Item description for Behind the Hedge by Waneta Dawn...
Yearning for a warm and loving marriage, Yvette works hard as a housewife and on their Iowa dairy farm to satisfy her husband, Luke, and tries to motivate him to be a loving and caring husband and father. But hidden behind his charming public facade, Luke is critical and demands more submission. With the help of her friend, Delores, Yvette grapples with the meaning and application of Biblical submission to her husband, changes how she relates to her husband, and endeavors to correct the misbeliefs of their teenaged sons, Greg and Kyle. Luke indoctrinates his wife and children on the meaning of submission and obedience. But one day he goes too far. Will their marriage survive the storm? Will Luke become the warm and loving husband Yvette craves? Will their daughter, Tanya, learn to trust her father? And will their sons become loving and respectful young men? Waneta Dawn grew up on a dairy farm in Kalona, Iowa, and was raised in the Mennonite faith. She currently lives with her daughter and next door to her mother in Iowa. She has researched domestic violence, particularly dominance through verbal, emotional, psychological, and spiritual abuse for over ten years. For two of those years she used curriculum from Duluth, Minnesota to facilitate the Batterer's Education Program, a men's group, which met one evening a week and operated through the Iowa Department of Corrections. Ms Dawn hopes Behind the Hedge will help heal and strengthen relationships to the glory of God.
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Reviews - What do customers think about Behind the Hedge?
Novel Fills a Gap in Christian and Women's Fiction Sep 6, 2008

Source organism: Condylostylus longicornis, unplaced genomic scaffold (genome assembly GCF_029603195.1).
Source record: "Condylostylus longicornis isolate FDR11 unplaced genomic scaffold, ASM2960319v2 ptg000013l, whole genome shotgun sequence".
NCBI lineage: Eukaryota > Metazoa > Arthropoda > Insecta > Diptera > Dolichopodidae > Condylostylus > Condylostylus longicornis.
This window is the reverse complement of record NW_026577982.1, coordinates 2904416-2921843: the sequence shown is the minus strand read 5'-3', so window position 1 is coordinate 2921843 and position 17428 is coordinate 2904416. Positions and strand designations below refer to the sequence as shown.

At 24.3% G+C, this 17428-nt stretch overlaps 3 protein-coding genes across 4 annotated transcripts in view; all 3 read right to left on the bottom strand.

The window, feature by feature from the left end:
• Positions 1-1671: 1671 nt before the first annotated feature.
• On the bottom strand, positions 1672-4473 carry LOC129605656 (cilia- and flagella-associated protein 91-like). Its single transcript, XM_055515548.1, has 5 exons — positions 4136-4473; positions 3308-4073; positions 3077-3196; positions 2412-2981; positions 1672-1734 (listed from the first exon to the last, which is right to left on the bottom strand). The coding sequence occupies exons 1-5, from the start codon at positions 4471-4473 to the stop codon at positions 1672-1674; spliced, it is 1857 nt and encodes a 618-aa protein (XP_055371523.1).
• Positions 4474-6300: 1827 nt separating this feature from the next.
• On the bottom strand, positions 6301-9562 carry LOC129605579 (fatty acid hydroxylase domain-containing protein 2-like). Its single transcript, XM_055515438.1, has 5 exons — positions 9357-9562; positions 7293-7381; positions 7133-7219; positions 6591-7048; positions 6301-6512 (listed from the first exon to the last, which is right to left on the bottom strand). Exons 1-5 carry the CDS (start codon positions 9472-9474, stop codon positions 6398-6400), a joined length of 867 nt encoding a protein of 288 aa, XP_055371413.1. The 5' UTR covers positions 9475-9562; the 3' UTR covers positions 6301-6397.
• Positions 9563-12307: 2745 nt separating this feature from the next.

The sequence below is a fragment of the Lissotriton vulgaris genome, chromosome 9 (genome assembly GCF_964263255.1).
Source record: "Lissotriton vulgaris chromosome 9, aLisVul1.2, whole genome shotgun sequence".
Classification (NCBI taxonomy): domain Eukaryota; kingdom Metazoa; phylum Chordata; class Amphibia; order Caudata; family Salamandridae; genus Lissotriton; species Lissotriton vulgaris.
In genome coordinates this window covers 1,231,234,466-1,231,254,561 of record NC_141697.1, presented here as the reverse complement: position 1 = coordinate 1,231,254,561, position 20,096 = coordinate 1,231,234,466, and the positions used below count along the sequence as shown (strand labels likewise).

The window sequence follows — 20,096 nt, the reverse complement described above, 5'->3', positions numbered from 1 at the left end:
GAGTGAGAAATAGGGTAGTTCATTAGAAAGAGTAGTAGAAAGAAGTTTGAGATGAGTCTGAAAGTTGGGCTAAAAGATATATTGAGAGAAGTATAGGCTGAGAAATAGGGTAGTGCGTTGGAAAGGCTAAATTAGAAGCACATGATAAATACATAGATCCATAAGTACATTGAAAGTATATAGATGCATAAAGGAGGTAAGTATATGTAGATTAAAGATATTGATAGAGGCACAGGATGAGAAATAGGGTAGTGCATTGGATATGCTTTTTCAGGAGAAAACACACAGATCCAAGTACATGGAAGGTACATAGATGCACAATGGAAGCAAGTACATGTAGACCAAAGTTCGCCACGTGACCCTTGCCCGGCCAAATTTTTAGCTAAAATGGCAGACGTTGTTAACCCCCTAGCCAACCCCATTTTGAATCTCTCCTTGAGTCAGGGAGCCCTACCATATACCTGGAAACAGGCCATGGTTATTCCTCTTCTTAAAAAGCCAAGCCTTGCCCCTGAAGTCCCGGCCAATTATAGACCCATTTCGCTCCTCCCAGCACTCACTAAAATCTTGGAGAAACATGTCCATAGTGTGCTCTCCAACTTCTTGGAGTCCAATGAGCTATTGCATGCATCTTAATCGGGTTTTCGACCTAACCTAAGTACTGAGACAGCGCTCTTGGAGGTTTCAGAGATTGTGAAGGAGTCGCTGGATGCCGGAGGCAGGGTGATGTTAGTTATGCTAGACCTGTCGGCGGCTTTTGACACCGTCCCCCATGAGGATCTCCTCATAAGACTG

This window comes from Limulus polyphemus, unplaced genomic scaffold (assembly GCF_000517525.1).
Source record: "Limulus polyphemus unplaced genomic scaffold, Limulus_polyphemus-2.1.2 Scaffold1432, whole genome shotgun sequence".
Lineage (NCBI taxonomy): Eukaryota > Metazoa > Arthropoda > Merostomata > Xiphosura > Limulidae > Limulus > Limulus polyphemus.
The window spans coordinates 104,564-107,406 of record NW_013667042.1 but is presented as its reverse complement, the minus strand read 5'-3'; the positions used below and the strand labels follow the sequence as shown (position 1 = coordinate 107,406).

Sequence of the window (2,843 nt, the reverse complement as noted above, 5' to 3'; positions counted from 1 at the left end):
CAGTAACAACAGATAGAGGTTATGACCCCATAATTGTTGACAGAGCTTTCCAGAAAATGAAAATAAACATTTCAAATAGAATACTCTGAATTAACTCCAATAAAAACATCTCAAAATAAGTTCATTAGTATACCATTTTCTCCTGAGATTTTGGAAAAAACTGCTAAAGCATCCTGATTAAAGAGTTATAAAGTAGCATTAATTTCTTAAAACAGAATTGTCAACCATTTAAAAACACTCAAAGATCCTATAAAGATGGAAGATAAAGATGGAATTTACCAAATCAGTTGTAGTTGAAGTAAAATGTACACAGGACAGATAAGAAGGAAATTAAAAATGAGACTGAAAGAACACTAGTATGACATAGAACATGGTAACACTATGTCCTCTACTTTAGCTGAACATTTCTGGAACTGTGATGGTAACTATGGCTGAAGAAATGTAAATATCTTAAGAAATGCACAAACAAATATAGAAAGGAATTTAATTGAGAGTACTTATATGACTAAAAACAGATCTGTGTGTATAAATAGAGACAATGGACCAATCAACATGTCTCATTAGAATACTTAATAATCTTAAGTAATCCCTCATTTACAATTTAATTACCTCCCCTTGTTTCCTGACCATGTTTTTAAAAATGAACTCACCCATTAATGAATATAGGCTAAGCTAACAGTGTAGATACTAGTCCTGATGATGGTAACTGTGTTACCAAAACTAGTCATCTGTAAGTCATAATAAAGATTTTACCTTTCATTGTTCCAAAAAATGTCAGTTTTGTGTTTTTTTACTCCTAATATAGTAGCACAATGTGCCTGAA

When I was grappling with abuse and Bible teachings regarding marriage, I found a huge gap in Christian and women's fiction. Although abuse was talked about, no one put it into story form so readers could see and even feel the devastating effect non-physical violence has on the entire family. Thus, "Behind the Hedge, A novel" was born. It has been said that first-time novels are autobiographical, and in this one that is partially true: the spiritual journey is indeed a condensed and shortened version of my own story, even though my husband never ordered me to submit or referred to me as Jezebel. It is a Christian realism story which fills that gap in Christian and women's fiction, and shows how some Christian husbands use selected Bible verses to force their wives to do what the husband demands at any given moment, and to justify their controlling and abusive behaviors. This book is a must read for everyone, abused, non-abused, Christian and secular alike, so that everyone can better understand and work to combat the underlying and often unconscious issues that keep many women, both Christian and secular, tied in abusive relationships, and keep some men locked into patterns of wife abuse. Other novels do not deal with the wife's struggle to make sense of the opposing teachings of society and her gut feeling that something is very amiss, versus the Bible passages her husband uses as a club to insist that she is required to drop her own activities and plans at a moments notice in order to yield to his whims. They also deal primarily with physical violence, and leave readers with the impression that physical violence is the only violence bad enough to allow a Christian wife to leave her husband and still be obedient to God. Another lack is that non-abused people are not shown reaching out to the emotionally and spiritually abused. "Behind the Hedge," on the other hand, deals primarily with non-physical violence, which is often confusing to the recipient and may take years for her to realize she is living with an abuser, and she may never realize that her physical ailments stem from the stress of the abuse. The novel shows readers that verbal, emotional, sexual, and spiritual abuses are a type of terrorism that the church must address by changing how it teaches marital roles and forgiveness. Society also must address abuse among Christians by studying those Bible passages in order to offer respectful and in-depth, biblically sound reasoning to men and women who are entrenched in abusive/dominant and battered/submissive marital patterns (rather than brush-off an individual's religious beliefs or suggest the husband get a divorce if he doesn't like what his wife does--a suggestion that is insulting to people who use a literal interpretation of the Bible and take marriage very seriously).